Experiencing these emotional thoughts and feelings about the death of a pet is a difficult, but important, need.
A healthier grief journey may come from taking your time to work through your feelings rather than trying to push them away or ignore it.
Your memories allow your pets to live on in you. Embracing these memories, both happy and sad, can be a very slow and, at times, painful process that occurs in small steps.
For example, take some time to look at past photos, write a tribute to your pet, or write your pet a letter recalling your time together.
Part of your self-identity might come from being a pet owner. Others may also think of you in relation to your pet.
You may be “the guy who always walked the big black dog around the neighborhood” or “the friend whose cat always jumped on laps.” Adjusting to this change is a central need of mourning.
When a pet dies, it’s natural to question the meaning and purpose of pets in your life. Coming to terms with these questions is another need you must meet during your grief journey.
Know that it is the asking, not the finding of concrete answers, that is important.
You need the love and support of others because you never “get over” grief.
Talking or being with other pet owners who have experienced the death of a pet can be one important way to meet this need.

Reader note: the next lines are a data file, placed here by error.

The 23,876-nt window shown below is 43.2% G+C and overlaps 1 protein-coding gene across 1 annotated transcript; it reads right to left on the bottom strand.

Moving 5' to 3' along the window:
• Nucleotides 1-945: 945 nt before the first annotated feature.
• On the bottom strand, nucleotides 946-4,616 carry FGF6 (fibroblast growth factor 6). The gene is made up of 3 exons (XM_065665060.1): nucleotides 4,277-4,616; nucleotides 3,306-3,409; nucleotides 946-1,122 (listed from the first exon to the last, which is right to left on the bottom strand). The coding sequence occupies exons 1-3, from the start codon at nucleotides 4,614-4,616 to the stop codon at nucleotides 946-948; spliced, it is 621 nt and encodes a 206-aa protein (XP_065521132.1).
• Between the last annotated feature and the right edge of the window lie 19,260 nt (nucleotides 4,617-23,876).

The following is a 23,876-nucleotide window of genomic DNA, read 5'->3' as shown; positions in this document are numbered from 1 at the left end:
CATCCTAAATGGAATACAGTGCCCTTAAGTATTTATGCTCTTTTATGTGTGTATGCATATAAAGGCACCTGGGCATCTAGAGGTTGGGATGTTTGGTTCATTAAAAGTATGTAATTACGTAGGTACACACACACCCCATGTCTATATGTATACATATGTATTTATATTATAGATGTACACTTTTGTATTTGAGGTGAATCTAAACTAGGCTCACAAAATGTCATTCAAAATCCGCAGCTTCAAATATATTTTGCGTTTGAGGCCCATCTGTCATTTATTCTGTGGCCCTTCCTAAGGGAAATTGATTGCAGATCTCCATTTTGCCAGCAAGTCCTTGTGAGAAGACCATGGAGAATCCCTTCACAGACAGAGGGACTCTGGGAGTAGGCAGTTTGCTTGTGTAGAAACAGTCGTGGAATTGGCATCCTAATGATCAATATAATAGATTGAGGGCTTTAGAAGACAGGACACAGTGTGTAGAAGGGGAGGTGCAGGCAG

I’ve been asked the question countless times “Is the grief experienced in losing a beloved pet the same as human loss?”
I used to answer that question as “yes.”
The feelings are every bit as real, the intense grief, the need to mourn.
However, as I really look at it, even losing humans is different from person to person, relationship to relationship.
Therefore, the loss of a pet is one more loss. It is its own loss, as even our relationships with our pets is different pet to pet.
However, with pet loss, there are some unique elements, some intricacies.
The silence in a home after the death of a pet may seem excruciatingly loud. While animal companions occupy physical space in our life and our home, many times their presence is felt more with our senses.
When that pet is no longer there, the lack of their presence, the silence, becomes piercing. It’s the reality of the “presence of the absence.” Merely being aware of this stark reality will assist in preparing one for the flood of emotions.
The relationship shared with a pet is a special and unique bond, a tie that some might find difficult to understand.
There will be well-meaning friends and family members who will think that one should not mourn for a pet or who will tell a pet lover that one should not grieve for the loss of a pet as “it’s just a cat” or “just a dog.”